The Next Chapter

Shashi Bhat's The Most Precious Substance on Earth is a coming-of-age novel about the pain & silence of trauma

The B.C.-based author spoke with Shelagh Rogers about writing a pop culture-filled look at how silence can shape a life.
The Most Precious Substance on Earth is a novel by Shashi Bhat. (Olivia Ali, McClelland & Stewart)

Shashi Bhat is a writer who lives in New Westminster, B.C. Her short story Mute won the Writers' Trust McClelland & Stewart Journey Prize. She has been shortlisted for a National Magazine Award and the RBC Bronwen Wallace Award. She is also the author of the novel The Family Took Shape. 

She holds a MFA in fiction from Johns Hopkins University and currently teaches creative writing at Douglas College.

Bhat's newest novel, The Most Precious Substance on Earth, is a coming-of-age story about Nina, a present-day high school teacher. When she was 14, she preferred to keep quiet about quite a few things, such as her crush on her English teacher, her mother's attempts to match her up with local Halifax Indian boys, her best friend pulling away and her worried father reciting Hindu prayers outside her bedroom door. And she also won't talk about a life-changing incident in high school. Over the years, through struggling through a MFA, online dating and how best to guide her students, she discovers that the past is never far behind her. 

'Silence is a woman's best garment'

"I wanted to write a story about a woman who has a voice that's funny and one that had a lot of pop culture references in it. But she's also experienced this trauma early in the book, and it pushes her into silence. 

It takes remarkable strength to go your whole life keeping a secret like that.

"There are readers who might perceive Nina as being passive or even weak and wonder, 'Why does she act this way? Why doesn't she speak up?' This is especially so because we hear so much now about strong female characters. But we also know that more than two-thirds of sexual assaults go unreported, and many survivors of abuse go decades without telling anyone.

"It takes remarkable strength to go your whole life keeping a secret like that. Nina doesn't always persevere. She sometimes gives things up or quits, but she does so because of her humanity — and I wanted to write a book for those women."

Emotionally distant

"Nina doesn't even see what happens to her as abuse — it takes her years, and even decades, to recognize it for what it is. At the time when it happened, she thought about telling her closest friend. But they're at a point when they're growing apart from each other, and that moment never presents itself.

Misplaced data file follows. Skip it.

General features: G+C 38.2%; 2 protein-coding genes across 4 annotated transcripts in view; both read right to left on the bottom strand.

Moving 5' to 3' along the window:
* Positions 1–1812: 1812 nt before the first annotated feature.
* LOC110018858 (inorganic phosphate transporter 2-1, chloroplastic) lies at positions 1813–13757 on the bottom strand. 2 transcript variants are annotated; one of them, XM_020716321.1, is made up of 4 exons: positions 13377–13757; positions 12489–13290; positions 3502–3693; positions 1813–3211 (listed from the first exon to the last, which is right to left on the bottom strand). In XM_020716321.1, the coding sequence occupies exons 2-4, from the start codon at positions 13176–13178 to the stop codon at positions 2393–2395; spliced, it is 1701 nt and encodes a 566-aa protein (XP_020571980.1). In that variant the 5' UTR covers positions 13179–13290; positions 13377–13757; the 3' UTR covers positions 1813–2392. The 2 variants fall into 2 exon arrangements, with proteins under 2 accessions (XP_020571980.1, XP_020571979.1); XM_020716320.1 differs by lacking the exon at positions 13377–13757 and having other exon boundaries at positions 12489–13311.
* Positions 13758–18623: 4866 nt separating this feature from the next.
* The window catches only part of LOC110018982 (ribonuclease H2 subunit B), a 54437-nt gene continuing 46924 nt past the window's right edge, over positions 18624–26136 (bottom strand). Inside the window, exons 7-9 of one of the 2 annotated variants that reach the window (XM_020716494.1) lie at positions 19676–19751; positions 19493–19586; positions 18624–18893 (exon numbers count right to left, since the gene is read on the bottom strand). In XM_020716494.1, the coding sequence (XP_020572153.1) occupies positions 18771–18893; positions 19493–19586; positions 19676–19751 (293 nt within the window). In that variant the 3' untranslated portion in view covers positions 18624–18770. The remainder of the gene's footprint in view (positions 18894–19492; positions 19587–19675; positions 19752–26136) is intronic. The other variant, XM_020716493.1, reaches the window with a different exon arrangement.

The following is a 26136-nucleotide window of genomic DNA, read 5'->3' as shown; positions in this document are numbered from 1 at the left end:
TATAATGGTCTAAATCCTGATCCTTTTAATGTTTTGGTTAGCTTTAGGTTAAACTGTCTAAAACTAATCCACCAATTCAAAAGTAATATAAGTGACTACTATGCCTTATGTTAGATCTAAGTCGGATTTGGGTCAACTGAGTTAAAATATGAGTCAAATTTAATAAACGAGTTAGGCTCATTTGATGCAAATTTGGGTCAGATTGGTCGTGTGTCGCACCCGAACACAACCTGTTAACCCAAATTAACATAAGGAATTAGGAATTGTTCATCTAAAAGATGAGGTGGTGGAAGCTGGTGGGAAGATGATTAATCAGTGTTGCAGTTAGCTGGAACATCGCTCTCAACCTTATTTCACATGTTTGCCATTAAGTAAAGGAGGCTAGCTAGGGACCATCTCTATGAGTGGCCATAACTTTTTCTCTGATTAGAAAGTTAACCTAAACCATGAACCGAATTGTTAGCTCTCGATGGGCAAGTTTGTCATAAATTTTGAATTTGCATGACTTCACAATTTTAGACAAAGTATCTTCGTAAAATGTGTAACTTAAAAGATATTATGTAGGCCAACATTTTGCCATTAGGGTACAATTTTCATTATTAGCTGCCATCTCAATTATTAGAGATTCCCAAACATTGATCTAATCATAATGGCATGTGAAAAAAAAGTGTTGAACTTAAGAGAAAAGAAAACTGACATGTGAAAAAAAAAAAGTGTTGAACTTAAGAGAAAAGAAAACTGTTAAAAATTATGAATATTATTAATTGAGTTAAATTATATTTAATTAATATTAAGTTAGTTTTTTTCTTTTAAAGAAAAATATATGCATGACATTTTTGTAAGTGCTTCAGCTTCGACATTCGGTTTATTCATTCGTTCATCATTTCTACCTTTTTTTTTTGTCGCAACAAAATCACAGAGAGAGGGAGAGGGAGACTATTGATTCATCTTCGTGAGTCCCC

The longer Nina goes without telling anyone, the more that silence becomes a part of who she is.

"There are so many moments in the book when Nina wants to say something and doesn't, and that was what I focused on with many of the chapters.

"Nina thinks about telling her parents, but imagines that their reaction will just be forever sadness and shame. The longer Nina goes without telling anyone, the more that silence becomes a part of who she is."

Pop life

"When I started writing, I was resistant to using pop culture references. It seemed like they were frowned upon for not being literary enough, or they would date your story.

"I've come to love pop culture references for the way they can capture an era. I wanted the first half of this book to feel almost like a snow globe of 1990s Halifax. There's all these parallels that you can draw and there are a lot of emotional and thematic resonance and characterization possibilities.

I've come to love pop culture references for the way they can capture an era.

"In the first chapter of this book, for example, Nina is chatting with an internet predator — while also watching the TV show To Catch a Predator. I think there is that possibility for dark humour. But I also think it illustrates how Nina is so naive to the potential consequences of what she's doing."

Shashi Bhat's comments have been edited for length and clarity.

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